Tag Archives: Adrian Beecroft

National interest? Cameron governs in his own – and that of the rich

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We were discussing David Cameron and the respect due to him for his record in government.

You may recall that the phrase used most often when the Coalition was formed (publicly, at least) in May 2010 was “in the national interest“.

This week, his government’s work has included extending the amount of time new claimants will have to wait for Employment and Support Allowance (ESA) and Jobseeker’s Allowance (JSA) from three days to seven days. This will be music to the ears of payday lender companies like Conservative Party donor Wonga.com, whose shareholder Adrian Beecroft has given more than £500,000 to the Tories since 2006.

The Coalition also awarded a contract treating NHS patients with brain tumours to the private healthcare company Hospital Corporation of America, a firm that has been accused by the Competition Commission of overcharging for its services by up to £193 million between 2009 and 2011 – but that has also donated at leave £17,000 to the Conservative Party since it came into office.

According to the National Health Action Party, £10 billion worth of NHS contracts have been awarded to private firms since the Health and Social Care Act was passed in 2012. How many of these have donated money to the Conservative Party, and in what quantities?

Meanwhile, a record five million working people are now in low-paid jobs, according to the Resolution Foundation. That’s around one-sixth of the total workforce. This is a direct result of government policies that threaten people on benefits with the loss of their financial support if they do not take any job available to them – at whatever rate of pay is being offered. The insecurity this creates means firms are free to offer the bare minimum, and keep workers on that rate for years at a time, and pocket the profits for themselves – after donating money to the Conservative Party for making it all possible.

There has been no benefit to the national economy from any of these actions; the deficit that Cameron said he would eliminate is currently at £100.7 billion per year and the national debt is almost twice as high as when he first darkened the doors of Number 10. This is because any improvement in the national finances would interfere with his real plan, which is to dismantle all public services (except possibly national security and the judiciary – albeit a court system available only to the rich) and hand the provision of those services to the private sector in return for fat backhanders from the companies involved.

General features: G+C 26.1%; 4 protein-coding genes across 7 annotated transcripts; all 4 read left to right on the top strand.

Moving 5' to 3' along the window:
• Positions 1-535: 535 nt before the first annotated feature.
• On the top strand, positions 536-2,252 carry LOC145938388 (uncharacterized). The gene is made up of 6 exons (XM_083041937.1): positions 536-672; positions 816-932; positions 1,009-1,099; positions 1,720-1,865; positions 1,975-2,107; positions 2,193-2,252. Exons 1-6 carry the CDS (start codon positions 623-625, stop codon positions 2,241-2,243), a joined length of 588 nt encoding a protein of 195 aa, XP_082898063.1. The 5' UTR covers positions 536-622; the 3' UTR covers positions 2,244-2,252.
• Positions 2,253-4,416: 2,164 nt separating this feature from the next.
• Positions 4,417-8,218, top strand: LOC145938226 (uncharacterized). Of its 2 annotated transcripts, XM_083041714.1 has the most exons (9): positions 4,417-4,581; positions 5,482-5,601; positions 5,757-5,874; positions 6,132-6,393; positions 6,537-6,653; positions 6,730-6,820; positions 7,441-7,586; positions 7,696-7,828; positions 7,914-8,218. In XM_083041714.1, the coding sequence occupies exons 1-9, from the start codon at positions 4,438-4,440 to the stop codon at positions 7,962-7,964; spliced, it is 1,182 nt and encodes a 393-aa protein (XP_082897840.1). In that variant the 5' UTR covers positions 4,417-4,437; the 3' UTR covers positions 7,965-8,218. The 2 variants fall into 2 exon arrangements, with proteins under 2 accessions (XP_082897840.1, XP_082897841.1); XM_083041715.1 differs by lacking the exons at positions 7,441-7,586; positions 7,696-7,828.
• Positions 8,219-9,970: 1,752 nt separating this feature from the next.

The evidence is beyond question. David Cameron said he would govern in the national interest but has used his time as prime minister to further enrich his already-wealthy business donors, and consequently his own political party, through the impoverishment of working people and those who rely on the State for support.

What sort of respect is due to a man like that?

By custom, here in the UK, the prime minister is given a degree of respect due to his or her position as the head of the government – but respect must be earned and we judge our politicians on their actions.

Cameron has earned nothing from the British people other than our disgust. He is a liar, at the head of a government whose mendaciousness seemingly knows no bounds. And he is a thief; every benefit claimant who has had their payments sanctioned or their claim denied had paid into the system – via direct or indirect taxation – and had a right to expect the support they had funded.

He should be in prison.